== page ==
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World Cup helped stem murders in June, expert suggests

Published:Thursday | August 16, 2018 | 12:00 AM
Brazil's Gabriel Jesus (left) is challenged by Serbia's Sergej Milinkovic-Savic during the group E match between Serbia and Brazil at the 2018 soccer World Cup in the Spartak Stadium, Moscow, Russia, on June 27.

The World Cup, the global football showpiece event held in Russia between June and July, brought some respite for Jamaicans living at the mercy of armed criminals, one expert has suggested.

The assertion by respected psychologist Dr Aggrey Irons came yesterday as the latest Periodic Serious Crime Review, compiled by the Jamaica Constabulary Force (JCF), showed that 84 murders were recorded nationwide in June, a near 100 per cent drop when compared with the same month last year. The police recorded 161 murders in June 2017, and 114 the previous year.

This year's figures mark the lowest number of murders recorded over a one-month period since January, and June was the only month when murders dipped below 100.

According to the police statistics, a total of 144 persons were murdered in January, the highest figure for any month this year.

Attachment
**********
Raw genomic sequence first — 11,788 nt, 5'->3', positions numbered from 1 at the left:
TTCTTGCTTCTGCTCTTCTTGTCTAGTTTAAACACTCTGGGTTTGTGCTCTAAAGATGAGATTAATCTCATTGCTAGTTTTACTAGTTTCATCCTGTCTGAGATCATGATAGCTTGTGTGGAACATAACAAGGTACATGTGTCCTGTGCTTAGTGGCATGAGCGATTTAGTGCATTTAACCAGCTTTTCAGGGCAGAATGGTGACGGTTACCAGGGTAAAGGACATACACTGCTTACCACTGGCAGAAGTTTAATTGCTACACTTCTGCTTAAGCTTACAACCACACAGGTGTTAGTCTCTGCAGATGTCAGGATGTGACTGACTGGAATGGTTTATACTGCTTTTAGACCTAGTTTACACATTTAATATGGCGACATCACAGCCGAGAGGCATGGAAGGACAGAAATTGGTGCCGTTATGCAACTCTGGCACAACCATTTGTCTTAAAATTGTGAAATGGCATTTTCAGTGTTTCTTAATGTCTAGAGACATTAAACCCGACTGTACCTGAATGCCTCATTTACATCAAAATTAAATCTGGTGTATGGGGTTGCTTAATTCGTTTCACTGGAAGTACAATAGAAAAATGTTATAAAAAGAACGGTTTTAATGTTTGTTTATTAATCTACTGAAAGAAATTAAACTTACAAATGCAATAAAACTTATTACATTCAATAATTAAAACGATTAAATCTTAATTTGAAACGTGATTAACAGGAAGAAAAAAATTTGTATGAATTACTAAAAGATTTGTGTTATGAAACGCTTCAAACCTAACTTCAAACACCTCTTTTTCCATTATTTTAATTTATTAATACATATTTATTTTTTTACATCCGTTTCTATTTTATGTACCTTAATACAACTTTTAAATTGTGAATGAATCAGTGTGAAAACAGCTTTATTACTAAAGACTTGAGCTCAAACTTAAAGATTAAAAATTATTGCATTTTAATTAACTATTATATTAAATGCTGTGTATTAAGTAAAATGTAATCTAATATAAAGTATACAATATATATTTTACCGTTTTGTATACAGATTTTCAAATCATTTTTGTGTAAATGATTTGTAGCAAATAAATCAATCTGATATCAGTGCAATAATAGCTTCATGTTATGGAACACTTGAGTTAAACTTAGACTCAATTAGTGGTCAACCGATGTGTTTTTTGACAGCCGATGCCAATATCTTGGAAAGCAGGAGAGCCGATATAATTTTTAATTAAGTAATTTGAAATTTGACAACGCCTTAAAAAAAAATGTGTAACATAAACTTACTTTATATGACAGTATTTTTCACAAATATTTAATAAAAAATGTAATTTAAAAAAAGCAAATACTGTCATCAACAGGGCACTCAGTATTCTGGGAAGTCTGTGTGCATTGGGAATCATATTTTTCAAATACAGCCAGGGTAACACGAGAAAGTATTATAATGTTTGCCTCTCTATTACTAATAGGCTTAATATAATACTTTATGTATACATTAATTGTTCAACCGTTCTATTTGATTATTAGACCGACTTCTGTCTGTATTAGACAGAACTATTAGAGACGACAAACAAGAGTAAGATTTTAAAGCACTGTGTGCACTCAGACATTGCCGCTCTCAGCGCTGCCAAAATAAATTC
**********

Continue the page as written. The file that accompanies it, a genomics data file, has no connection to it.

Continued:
"One of the purposes of sports, nationally and internationally, is to divert kinetic energy into potential energy, meaning that the male testosterone is refocused. This generally decreases the temperature," Irons told The Gleaner. "So, there does seem to be a correlation."

However, his colleague, Dr Paul Wright, a sports medicine specialist, was not so sure.

Wright believes that there would have to be an examination of the murder rates during past World Cups to establish if there was a connection between the month-long tournament and the fall-off in killings.

"It could well be coincidental," he argued.

In addition, Wright said that the decrease in murders for the month of June could be the result of the zones of special operations established in Mount Salem, St James, and Denham Town in west Kingston.

But Irons insists that it was no different from the staging of the Olympic Games when national sentiments are aroused. "That is the beauty and purpose of sports," he argued.